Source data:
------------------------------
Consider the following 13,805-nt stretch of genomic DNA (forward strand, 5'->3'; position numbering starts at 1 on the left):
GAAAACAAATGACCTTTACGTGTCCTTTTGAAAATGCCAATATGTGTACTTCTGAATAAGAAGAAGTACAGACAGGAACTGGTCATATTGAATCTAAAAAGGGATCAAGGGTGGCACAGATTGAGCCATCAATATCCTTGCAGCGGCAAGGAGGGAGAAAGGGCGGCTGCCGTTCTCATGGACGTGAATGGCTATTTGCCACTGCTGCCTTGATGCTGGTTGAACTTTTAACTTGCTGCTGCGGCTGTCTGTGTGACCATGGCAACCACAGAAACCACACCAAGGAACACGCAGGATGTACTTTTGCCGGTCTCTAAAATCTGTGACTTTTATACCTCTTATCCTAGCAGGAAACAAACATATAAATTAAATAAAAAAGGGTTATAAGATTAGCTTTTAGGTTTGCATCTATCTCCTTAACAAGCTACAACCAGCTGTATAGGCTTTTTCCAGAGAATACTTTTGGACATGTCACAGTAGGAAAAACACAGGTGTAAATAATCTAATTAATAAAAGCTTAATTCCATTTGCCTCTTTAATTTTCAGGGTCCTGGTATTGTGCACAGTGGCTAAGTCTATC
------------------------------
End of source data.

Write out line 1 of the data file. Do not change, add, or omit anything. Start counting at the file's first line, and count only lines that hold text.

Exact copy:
Consider the following 13,805-nt stretch of genomic DNA (forward strand, 5'->3'; position numbering starts at 1 on the left):